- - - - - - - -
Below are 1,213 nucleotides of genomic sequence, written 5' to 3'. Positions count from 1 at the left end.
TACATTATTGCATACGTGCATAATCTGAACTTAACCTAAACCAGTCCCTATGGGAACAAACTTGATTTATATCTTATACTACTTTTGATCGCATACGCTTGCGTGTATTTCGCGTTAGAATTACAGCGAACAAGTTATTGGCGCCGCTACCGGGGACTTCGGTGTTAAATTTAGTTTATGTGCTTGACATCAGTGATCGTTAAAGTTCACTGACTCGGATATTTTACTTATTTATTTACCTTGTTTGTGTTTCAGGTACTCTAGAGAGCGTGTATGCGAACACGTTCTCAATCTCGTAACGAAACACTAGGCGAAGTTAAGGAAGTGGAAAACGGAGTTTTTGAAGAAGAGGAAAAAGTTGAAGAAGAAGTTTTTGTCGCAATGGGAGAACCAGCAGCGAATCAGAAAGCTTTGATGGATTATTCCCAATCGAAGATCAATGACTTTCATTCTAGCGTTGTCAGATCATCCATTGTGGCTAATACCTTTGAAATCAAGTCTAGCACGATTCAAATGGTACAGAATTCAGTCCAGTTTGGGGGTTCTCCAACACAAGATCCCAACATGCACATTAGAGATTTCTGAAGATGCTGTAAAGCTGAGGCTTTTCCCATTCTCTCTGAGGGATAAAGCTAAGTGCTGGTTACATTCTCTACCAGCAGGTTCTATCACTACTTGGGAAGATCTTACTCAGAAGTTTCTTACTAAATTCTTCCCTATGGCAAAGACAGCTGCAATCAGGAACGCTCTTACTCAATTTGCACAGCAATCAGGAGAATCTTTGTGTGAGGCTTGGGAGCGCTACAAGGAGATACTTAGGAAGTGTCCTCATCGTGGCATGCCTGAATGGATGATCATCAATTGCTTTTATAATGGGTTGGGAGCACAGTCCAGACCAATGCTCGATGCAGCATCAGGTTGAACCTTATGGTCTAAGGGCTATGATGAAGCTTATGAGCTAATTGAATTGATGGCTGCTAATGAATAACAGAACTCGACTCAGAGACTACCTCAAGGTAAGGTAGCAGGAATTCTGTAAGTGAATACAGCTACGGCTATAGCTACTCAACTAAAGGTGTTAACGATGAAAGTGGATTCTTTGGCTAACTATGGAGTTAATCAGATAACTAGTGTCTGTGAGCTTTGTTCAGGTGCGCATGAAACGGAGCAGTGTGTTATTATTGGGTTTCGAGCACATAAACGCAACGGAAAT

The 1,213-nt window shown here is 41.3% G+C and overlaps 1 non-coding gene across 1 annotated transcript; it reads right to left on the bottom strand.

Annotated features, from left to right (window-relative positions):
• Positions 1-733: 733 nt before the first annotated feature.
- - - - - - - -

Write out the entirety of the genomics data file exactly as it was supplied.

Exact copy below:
Below are 1,213 nucleotides of genomic sequence, written 5' to 3'. Positions count from 1 at the left end.
TACATTATTGCATACGTGCATAATCTGAACTTAACCTAAACCAGTCCCTATGGGAACAAACTTGATTTATATCTTATACTACTTTTGATCGCATACGCTTGCGTGTATTTCGCGTTAGAATTACAGCGAACAAGTTATTGGCGCCGCTACCGGGGACTTCGGTGTTAAATTTAGTTTATGTGCTTGACATCAGTGATCGTTAAAGTTCACTGACTCGGATATTTTACTTATTTATTTACCTTGTTTGTGTTTCAGGTACTCTAGAGAGCGTGTATGCGAACACGTTCTCAATCTCGTAACGAAACACTAGGCGAAGTTAAGGAAGTGGAAAACGGAGTTTTTGAAGAAGAGGAAAAAGTTGAAGAAGAAGTTTTTGTCGCAATGGGAGAACCAGCAGCGAATCAGAAAGCTTTGATGGATTATTCCCAATCGAAGATCAATGACTTTCATTCTAGCGTTGTCAGATCATCCATTGTGGCTAATACCTTTGAAATCAAGTCTAGCACGATTCAAATGGTACAGAATTCAGTCCAGTTTGGGGGTTCTCCAACACAAGATCCCAACATGCACATTAGAGATTTCTGAAGATGCTGTAAAGCTGAGGCTTTTCCCATTCTCTCTGAGGGATAAAGCTAAGTGCTGGTTACATTCTCTACCAGCAGGTTCTATCACTACTTGGGAAGATCTTACTCAGAAGTTTCTTACTAAATTCTTCCCTATGGCAAAGACAGCTGCAATCAGGAACGCTCTTACTCAATTTGCACAGCAATCAGGAGAATCTTTGTGTGAGGCTTGGGAGCGCTACAAGGAGATACTTAGGAAGTGTCCTCATCGTGGCATGCCTGAATGGATGATCATCAATTGCTTTTATAATGGGTTGGGAGCACAGTCCAGACCAATGCTCGATGCAGCATCAGGTTGAACCTTATGGTCTAAGGGCTATGATGAAGCTTATGAGCTAATTGAATTGATGGCTGCTAATGAATAACAGAACTCGACTCAGAGACTACCTCAAGGTAAGGTAGCAGGAATTCTGTAAGTGAATACAGCTACGGCTATAGCTACTCAACTAAAGGTGTTAACGATGAAAGTGGATTCTTTGGCTAACTATGGAGTTAATCAGATAACTAGTGTCTGTGAGCTTTGTTCAGGTGCGCATGAAACGGAGCAGTGTGTTATTATTGGGTTTCGAGCACATAAACGCAACGGAAAT

The 1,213-nt window shown here is 41.3% G+C and overlaps 1 non-coding gene across 1 annotated transcript; it reads right to left on the bottom strand.

Annotated features, from left to right (window-relative positions):
• Positions 1-733: 733 nt before the first annotated feature.